Happy Birthday, Cory Doctorow, born 17 July 1971.
- The future’s a weirder place than we thought it would be when we were little kids.
- Novels for me are how I find out what’s going on in my own head. And so that’s a really useful and indeed critical thing to do when you do as many of these other things as I do.
- For me — for pretty much every writer — the big problem isn’t piracy, it’s obscurity.
- Your problem is, you’re trying to understand it. You need to just do it.
- We are the people of the book. We love our books. We fill our houses with books. We treasure books we inherit from our parents, and we cherish the idea of passing those books on to our children. Indeed, how many of us started reading with a beloved book that belonged to one of our parents? We force worthy books on our friends, and we insist that they read them. We even feel a weird kinship for the people we see on buses or airplanes reading our books, the books that we claim. If anyone tries to take away our books—some oppressive government, some censor gone off the rails—we would defend them with everything that we have. We know our tribespeople when we visit their homes because every wall is lined with books. There are teetering piles of books beside the bed and on the floor; there are masses of swollen paperbacks in the bathroom. Our books are us. They are our outboard memory banks and they contain the moral, intellectual, and imaginative influences that make us the people we are today.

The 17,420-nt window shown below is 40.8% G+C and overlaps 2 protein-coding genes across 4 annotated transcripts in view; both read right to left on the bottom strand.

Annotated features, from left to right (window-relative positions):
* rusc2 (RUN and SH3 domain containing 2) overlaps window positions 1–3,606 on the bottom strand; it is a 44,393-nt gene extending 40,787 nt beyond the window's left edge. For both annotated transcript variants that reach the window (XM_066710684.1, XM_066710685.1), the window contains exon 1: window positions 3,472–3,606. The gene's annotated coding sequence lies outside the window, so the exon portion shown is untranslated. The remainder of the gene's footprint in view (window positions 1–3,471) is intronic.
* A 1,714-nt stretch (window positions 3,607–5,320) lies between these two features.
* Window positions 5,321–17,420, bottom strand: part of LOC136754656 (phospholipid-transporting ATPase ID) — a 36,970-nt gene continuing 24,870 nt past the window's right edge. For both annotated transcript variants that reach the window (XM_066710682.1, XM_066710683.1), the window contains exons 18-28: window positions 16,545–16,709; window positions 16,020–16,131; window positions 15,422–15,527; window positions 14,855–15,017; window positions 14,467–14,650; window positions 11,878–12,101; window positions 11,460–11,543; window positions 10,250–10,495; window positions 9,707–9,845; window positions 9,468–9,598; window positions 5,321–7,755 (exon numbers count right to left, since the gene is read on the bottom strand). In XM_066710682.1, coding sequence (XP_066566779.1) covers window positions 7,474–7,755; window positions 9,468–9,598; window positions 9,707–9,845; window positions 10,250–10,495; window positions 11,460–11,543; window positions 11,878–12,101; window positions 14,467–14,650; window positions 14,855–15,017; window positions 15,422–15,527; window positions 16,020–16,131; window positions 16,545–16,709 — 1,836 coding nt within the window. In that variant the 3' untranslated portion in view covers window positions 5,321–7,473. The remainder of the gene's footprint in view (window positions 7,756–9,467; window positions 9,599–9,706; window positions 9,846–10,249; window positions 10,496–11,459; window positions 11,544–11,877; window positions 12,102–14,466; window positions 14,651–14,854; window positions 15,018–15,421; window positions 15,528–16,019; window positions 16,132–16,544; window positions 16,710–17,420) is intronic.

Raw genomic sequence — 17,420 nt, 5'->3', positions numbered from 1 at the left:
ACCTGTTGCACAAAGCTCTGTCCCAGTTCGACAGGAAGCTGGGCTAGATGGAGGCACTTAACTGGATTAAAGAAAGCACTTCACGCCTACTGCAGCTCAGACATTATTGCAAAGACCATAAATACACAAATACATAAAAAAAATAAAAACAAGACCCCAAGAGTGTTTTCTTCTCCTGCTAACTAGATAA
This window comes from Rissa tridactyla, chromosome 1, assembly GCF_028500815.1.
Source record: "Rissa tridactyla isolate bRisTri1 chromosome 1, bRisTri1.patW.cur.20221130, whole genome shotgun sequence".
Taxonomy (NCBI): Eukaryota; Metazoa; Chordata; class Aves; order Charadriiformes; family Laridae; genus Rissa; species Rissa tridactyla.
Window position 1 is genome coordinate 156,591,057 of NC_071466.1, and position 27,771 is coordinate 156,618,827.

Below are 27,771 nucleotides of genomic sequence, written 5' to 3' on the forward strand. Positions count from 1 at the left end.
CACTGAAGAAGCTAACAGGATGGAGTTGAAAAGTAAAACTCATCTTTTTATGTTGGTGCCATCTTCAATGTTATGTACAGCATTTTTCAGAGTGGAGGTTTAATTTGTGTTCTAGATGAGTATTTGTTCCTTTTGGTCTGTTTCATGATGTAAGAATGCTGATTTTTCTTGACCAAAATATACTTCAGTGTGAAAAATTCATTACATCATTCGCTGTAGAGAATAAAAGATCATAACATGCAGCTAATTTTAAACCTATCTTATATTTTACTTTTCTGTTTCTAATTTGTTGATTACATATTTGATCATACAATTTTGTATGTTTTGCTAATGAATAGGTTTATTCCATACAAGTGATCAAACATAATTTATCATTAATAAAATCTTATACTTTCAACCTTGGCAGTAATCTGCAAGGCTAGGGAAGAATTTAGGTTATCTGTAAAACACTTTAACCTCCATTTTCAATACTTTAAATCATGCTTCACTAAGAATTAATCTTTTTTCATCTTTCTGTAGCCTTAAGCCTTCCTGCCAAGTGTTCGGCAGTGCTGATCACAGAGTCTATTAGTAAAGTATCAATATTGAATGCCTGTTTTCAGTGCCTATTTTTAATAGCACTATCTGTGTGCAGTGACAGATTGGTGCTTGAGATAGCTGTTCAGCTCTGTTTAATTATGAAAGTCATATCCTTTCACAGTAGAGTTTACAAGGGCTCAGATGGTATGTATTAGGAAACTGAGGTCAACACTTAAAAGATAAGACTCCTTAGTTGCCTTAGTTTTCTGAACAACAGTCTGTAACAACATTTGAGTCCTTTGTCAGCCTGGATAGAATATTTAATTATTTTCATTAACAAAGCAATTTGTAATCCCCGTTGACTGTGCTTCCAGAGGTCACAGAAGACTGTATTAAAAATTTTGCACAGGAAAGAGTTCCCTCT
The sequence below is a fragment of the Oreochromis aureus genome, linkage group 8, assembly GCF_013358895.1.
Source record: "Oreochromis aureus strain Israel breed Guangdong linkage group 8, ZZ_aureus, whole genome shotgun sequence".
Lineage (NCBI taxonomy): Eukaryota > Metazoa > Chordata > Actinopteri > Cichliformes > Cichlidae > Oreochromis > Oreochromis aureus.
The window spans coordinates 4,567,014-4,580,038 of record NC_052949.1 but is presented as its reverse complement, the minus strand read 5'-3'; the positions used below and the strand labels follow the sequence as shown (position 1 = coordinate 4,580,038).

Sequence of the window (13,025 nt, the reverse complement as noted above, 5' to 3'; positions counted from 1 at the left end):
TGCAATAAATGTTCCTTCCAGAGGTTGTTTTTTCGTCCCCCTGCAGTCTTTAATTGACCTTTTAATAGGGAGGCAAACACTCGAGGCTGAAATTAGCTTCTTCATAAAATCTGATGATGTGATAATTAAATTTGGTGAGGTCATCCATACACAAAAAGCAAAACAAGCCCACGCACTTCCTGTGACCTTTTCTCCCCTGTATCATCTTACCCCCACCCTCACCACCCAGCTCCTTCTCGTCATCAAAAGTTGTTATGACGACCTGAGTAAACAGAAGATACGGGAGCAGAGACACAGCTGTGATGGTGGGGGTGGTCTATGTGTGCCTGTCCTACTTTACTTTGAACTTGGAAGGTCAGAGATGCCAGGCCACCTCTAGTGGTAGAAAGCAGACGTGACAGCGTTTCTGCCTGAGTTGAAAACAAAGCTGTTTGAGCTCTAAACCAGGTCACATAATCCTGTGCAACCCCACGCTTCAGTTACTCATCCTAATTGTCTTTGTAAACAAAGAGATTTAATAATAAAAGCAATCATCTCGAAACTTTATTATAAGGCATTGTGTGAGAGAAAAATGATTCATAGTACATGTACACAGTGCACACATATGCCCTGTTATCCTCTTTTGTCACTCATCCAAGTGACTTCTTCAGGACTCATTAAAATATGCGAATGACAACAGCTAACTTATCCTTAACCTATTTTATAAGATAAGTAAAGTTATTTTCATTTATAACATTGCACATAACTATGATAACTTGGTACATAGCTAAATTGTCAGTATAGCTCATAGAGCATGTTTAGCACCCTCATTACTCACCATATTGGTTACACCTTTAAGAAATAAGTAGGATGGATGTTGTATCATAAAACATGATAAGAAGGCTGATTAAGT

- Conversation is king. Content is just something to talk about.
- Universal access to human knowledge is in our grasp, for the first time in the history of the world. This is not a bad thing.
Cory Doctorow is a Canadian-British blogger, journalist, and science fiction author who serves as co-editor of the weblog Boing Boing. He is the author of the Little Brother series. his latest novels are Walkaway and In Real Life. Visit his website.
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